Hand Habits with Tomberlin and Mega Bog at Sunset Tavern
March 26, 2019
Words by Aarin Wright, Photos by Marcus Shriver
Lush psychedelic folk songs, riveting guitar solos and tiny frisbee jokes awaited attendees at the Sunset Tavern on March 26, 2019. Headliners Hand Habits, led by creator Meg Duffy, treated the sold-out crowd to a moving 12-track set, the majority of tunes pulled from their newest record, placeholder.
As the band took the stage at 10 p.m. sharp, dressed up in a rainbow of neutrals, the crowd collectively took one step forward.
“Time for music,” Duffy said, before counting in the smooth and ambient groove of “All The While,” the introductory single off Hand Habit’s debut album Wildly Idle (Humble Before The Void). Duffy’s soft, placid voice commanded the room, and was soon joined in three part harmony by keyboardist Kacey Johansing and drummer Johnny Andrews.
Instantly notable was Duffy’s guitar dexterity, as they’d casually step away from the mic to launch into staggering riffs. From slide guitar on “guardrail/pwrline,” to live looping on “the book on how to change part II,” runtimes of each track were expanded to include fully fledged jams.
Far from a newbie in the music scene, Duffy has previously toured with Kevin Morby’s band, worked as a studio musician for The War on Drugs and Weyes Blood, and shredded guitar on Seattle’s own experimental art-rock group Mega Bog’s 2017 record Happy Together.
It was Mega Bog themselves who kicked off the evening with infectious laughter, theatrical vocals and a track creator Erin Birgy referred to as “our fake metal song.” A gleeful reunion was inevitable, and Duffy joined them on stage to contribute a few chords.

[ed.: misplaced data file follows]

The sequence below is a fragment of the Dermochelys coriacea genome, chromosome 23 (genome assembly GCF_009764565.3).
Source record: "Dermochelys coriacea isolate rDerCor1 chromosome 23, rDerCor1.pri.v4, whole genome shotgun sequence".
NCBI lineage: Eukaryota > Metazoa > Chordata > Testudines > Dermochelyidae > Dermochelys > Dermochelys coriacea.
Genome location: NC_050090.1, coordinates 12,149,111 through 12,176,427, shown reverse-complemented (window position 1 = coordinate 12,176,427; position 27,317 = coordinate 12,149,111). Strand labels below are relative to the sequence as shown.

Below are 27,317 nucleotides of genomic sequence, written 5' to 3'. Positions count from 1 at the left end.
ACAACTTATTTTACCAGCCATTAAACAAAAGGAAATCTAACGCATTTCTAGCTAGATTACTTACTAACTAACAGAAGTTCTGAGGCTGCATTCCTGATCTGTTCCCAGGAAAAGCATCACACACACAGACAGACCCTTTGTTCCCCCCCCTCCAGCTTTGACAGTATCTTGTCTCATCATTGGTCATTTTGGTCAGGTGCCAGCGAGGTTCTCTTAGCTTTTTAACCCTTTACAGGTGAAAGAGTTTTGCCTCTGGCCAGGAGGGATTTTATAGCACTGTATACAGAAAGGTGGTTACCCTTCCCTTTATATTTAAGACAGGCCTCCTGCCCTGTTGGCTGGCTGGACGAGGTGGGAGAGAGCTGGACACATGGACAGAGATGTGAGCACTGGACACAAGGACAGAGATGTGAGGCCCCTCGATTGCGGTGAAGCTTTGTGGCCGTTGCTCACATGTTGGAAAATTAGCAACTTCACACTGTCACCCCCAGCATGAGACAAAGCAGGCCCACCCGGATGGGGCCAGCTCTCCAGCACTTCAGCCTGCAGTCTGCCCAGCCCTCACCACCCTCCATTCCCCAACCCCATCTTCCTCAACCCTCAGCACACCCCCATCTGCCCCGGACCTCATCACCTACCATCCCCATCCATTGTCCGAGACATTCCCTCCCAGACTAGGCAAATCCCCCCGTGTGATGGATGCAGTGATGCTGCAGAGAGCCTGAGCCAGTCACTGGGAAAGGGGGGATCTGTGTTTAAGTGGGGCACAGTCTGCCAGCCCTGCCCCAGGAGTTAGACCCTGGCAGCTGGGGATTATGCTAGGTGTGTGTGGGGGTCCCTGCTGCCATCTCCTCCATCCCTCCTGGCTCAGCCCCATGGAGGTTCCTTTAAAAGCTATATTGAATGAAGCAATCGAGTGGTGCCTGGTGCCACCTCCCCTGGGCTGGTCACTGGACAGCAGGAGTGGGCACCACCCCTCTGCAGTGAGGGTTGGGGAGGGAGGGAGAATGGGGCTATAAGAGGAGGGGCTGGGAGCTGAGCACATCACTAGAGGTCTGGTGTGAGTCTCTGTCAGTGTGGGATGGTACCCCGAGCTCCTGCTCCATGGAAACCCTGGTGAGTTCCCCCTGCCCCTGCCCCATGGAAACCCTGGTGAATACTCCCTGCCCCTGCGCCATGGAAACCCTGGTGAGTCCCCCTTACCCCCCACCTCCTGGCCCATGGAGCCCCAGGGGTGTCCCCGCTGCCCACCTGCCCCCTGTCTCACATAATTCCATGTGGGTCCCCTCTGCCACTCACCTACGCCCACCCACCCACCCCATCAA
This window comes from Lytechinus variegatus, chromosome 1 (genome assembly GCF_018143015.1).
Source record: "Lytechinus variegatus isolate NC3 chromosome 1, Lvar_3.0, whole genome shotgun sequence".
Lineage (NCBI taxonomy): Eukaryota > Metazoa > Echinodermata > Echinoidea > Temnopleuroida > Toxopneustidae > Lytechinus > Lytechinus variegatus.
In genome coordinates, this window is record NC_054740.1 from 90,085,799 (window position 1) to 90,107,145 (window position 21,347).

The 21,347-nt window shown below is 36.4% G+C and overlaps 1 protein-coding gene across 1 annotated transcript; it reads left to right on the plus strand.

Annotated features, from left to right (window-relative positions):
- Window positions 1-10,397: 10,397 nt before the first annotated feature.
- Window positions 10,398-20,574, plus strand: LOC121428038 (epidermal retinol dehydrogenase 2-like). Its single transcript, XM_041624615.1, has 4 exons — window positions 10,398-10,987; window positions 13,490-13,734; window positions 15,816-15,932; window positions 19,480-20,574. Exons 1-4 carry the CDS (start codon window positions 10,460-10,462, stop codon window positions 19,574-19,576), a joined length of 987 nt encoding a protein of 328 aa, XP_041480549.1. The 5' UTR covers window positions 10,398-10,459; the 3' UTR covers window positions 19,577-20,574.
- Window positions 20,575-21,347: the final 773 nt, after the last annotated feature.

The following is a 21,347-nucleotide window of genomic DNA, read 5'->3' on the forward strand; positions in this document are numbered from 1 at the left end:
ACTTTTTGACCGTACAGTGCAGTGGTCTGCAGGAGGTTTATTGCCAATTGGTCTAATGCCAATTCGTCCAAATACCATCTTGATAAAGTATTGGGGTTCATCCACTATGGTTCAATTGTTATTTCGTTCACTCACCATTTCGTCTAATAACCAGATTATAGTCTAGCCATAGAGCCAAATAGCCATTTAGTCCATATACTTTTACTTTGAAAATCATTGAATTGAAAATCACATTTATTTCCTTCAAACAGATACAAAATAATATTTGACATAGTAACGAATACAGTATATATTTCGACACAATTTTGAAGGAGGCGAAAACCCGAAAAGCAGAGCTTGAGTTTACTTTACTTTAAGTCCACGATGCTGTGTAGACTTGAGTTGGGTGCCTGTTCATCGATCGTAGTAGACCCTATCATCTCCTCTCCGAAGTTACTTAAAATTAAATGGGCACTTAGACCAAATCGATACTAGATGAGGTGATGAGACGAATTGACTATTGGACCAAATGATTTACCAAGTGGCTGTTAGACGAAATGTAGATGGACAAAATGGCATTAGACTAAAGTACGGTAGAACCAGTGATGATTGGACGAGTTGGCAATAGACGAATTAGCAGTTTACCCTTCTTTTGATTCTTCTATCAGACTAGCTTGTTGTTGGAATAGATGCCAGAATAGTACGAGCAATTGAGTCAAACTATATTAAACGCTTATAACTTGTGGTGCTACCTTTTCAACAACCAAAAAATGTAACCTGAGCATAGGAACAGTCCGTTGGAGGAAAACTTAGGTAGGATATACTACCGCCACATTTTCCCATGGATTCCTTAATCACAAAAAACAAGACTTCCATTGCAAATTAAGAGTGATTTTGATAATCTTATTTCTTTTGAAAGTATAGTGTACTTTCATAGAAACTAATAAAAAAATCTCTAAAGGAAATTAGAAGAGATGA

Up next was Hand Habits’ Saddle Creek labelmate Tomberlin. Delivering self-proclaimed “sad bangers,” she sat solo on stage with nothing but an acoustic guitar. The simple set-up, coupled with her ethereal voice and emotionally wrecking lyrics, allowed the audience to indulge in their own melancholy. Luckily each track was broken up by playful banter, from memories of Tomberlin’s dog Annie to her demand for “questions, comments and concerns.”
Duffy themself peppered in tongue-in-cheek conversations to counter their existential dread-filled lyrics. They politely requested “no chompers” (a shout-out to the minimal Phish fans in the audience), and led the crowd through their journey of accidentally purchasing numerous five inch diameter frisbees for tour merch. These are noticeably more tiny than the average frisbee. (Shout-out to this reviewer’s photographer, who immediately bought one for his equally tiny dog.)
After leaving the stage and receiving a boisterous, impressive-for-a-Tuesday-night call for an encore, Duffy returned alone to perform “Flower Glass,” a track they admitted to have written in Seattle. Like most of Duffy’s songs, the pleasing melody softened the blow of the heart-rending words.
“When I hold you like a flower, I hold you like an hourglass. Hold you like you’re the only thing I yearn.”
High on expertly crafted verses and soothing choruses, by the end of the evening the only thing the audience yearned for was more.